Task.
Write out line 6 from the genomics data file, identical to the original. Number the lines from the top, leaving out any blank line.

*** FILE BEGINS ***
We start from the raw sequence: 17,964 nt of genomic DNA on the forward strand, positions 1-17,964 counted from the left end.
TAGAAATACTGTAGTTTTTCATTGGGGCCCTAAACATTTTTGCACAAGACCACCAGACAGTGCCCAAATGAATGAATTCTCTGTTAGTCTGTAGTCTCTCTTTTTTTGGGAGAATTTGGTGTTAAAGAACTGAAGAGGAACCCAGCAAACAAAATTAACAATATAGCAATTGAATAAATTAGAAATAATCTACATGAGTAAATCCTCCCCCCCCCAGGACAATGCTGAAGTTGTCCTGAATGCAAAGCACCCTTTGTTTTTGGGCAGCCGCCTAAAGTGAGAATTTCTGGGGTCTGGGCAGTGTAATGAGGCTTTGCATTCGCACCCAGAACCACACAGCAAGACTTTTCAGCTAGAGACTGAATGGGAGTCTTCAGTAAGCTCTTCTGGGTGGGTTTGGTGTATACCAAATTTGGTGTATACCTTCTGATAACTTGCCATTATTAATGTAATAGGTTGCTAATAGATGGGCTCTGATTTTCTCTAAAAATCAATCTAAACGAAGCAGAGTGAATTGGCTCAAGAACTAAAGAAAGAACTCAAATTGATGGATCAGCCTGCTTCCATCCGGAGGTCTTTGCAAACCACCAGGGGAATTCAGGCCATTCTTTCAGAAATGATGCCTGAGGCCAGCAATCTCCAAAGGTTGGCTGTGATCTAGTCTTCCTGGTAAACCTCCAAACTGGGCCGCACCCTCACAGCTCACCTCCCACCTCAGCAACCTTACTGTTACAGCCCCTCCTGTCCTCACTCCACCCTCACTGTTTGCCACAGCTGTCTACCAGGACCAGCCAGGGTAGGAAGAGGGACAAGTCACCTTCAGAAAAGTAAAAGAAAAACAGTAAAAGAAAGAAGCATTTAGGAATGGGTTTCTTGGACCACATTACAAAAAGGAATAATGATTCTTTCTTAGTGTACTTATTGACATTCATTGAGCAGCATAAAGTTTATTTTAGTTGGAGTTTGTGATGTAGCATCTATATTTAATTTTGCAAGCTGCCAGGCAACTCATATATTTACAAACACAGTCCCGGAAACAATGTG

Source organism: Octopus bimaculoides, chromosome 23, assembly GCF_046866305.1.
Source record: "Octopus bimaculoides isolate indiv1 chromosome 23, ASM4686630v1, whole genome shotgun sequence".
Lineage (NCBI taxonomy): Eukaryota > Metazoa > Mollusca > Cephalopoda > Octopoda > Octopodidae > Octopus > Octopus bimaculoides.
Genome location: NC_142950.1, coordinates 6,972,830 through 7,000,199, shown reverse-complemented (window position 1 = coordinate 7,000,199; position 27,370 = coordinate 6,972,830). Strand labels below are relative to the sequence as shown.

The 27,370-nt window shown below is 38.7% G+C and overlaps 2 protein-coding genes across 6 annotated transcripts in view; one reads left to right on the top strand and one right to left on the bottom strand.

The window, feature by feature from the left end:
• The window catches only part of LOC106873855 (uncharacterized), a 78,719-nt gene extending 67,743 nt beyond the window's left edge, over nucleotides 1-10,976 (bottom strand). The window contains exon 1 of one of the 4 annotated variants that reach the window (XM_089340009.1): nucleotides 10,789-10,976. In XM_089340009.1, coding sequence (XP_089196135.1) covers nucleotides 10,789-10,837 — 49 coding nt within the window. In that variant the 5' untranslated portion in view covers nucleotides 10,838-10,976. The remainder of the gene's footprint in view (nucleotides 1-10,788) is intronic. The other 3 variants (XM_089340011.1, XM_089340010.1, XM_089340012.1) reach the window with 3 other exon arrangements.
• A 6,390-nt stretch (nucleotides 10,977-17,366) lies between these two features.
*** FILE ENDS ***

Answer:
Genome location: NC_142950.1, coordinates 6,972,830 through 7,000,199, shown reverse-complemented (window position 1 = coordinate 7,000,199; position 27,370 = coordinate 6,972,830). Strand labels below are relative to the sequence as shown.